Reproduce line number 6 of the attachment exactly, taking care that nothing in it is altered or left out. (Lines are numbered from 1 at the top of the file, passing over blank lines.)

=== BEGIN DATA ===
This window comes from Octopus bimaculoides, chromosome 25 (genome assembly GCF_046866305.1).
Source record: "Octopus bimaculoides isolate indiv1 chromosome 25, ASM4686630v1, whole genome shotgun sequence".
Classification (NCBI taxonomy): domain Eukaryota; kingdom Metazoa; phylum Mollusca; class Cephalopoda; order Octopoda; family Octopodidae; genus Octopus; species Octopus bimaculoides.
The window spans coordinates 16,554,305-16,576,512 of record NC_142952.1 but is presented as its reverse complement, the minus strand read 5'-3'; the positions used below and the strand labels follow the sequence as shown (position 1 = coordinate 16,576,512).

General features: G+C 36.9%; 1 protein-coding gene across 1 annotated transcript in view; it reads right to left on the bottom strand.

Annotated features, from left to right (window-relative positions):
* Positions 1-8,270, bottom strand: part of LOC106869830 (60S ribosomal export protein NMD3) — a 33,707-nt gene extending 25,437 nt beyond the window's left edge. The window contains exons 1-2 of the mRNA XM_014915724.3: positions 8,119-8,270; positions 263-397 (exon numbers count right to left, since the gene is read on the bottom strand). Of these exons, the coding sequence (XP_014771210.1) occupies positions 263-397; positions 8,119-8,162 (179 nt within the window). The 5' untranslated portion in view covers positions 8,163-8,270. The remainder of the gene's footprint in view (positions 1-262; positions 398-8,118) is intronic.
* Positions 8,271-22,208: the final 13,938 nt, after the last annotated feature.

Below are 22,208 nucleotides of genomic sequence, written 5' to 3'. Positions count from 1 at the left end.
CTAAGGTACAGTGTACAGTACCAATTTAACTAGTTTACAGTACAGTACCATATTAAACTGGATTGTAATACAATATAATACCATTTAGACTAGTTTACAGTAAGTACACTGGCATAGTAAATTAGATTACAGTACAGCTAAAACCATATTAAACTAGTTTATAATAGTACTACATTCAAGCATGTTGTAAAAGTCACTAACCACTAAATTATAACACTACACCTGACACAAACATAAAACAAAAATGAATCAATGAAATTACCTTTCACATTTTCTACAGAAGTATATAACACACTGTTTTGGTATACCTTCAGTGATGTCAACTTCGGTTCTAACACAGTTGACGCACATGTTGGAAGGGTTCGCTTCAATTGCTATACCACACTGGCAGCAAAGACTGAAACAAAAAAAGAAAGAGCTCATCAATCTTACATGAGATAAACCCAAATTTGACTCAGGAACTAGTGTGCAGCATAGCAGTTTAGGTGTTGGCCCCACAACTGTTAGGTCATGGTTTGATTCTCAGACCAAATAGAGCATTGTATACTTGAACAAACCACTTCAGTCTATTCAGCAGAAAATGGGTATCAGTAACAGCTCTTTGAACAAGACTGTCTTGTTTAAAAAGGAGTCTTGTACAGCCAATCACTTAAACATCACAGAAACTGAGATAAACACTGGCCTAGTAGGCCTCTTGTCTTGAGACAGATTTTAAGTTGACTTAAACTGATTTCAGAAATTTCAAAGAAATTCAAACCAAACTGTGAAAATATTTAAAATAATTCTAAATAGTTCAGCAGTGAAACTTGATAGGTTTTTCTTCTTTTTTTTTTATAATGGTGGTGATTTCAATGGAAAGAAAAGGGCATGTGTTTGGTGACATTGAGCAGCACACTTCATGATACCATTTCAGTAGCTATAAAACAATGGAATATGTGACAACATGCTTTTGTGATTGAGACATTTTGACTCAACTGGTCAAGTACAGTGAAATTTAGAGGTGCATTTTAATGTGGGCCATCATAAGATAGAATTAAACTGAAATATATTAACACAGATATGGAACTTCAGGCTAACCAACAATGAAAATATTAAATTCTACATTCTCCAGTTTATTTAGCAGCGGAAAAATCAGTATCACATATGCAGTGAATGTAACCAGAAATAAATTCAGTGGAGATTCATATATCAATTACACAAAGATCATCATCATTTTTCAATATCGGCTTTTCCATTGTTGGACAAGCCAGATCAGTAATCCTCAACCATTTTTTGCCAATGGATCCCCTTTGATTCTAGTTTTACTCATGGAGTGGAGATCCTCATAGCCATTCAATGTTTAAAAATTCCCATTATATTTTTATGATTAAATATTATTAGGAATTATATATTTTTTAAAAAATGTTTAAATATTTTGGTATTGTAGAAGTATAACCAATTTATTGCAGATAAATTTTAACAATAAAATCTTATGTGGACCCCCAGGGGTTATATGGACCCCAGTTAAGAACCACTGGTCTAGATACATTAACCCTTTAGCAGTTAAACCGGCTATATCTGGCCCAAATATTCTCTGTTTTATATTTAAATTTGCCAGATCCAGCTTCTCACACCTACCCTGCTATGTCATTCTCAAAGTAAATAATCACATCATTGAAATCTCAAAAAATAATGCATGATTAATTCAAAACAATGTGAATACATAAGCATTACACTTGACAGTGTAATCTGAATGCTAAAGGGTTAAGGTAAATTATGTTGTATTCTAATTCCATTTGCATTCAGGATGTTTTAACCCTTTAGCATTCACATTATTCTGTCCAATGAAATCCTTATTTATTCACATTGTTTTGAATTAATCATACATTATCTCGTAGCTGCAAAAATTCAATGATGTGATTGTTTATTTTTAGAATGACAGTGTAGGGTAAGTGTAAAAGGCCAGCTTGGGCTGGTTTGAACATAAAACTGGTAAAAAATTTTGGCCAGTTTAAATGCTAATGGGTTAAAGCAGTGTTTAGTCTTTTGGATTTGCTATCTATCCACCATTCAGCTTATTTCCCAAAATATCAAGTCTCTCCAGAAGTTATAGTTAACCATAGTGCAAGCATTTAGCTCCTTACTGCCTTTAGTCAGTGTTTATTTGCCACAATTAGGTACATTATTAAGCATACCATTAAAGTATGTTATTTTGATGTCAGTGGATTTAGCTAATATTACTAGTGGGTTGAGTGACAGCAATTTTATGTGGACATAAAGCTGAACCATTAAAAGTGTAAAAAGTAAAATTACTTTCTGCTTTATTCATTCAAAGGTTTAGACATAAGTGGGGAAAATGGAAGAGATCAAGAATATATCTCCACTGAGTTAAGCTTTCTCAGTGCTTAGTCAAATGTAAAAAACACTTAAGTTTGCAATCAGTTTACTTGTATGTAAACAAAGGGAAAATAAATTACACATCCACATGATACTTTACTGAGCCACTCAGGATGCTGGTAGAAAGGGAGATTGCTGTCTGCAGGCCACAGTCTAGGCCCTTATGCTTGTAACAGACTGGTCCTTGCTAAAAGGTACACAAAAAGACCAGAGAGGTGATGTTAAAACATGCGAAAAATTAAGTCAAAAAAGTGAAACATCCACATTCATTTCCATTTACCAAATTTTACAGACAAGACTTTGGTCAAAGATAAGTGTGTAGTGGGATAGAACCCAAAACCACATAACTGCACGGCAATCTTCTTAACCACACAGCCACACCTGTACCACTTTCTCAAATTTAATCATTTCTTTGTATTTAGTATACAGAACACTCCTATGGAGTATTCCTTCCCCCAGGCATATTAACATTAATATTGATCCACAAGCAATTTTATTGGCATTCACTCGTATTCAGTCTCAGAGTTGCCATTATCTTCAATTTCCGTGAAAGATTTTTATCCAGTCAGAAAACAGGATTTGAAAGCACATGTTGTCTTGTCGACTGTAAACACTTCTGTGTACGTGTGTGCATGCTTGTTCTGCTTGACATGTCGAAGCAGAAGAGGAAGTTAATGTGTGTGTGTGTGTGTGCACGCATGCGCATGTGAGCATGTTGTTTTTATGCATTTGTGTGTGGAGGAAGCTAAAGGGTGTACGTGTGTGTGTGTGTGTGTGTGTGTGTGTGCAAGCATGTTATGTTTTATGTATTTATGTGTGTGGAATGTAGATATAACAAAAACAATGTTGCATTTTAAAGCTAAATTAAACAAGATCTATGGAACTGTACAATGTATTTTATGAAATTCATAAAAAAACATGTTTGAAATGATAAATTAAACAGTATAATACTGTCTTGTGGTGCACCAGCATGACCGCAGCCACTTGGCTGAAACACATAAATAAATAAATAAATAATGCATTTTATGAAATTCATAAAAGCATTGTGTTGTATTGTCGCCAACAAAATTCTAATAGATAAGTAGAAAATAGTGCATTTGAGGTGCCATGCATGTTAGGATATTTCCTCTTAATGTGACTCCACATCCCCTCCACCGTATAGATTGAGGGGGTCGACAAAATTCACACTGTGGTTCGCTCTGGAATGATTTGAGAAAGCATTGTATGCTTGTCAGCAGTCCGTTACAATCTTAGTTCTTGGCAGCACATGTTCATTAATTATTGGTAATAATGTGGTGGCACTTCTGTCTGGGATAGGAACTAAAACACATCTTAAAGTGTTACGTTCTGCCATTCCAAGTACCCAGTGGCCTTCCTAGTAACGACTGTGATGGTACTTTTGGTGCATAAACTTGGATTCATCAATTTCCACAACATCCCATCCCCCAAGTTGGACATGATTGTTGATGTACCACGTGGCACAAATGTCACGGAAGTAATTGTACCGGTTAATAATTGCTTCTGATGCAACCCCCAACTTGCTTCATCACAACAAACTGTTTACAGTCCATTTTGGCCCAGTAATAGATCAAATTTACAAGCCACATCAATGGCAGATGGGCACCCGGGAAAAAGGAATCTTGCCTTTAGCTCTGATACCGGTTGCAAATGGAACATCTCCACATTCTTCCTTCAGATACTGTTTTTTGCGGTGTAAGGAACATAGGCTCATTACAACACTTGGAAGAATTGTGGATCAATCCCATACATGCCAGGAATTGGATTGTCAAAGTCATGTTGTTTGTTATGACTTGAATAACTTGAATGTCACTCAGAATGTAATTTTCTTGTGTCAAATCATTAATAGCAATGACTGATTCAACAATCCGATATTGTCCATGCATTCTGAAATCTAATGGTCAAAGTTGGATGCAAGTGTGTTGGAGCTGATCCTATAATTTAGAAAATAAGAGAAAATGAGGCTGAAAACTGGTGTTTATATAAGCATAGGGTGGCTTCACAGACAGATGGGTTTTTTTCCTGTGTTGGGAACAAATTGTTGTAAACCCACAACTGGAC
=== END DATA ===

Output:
Annotated features, from left to right (window-relative positions):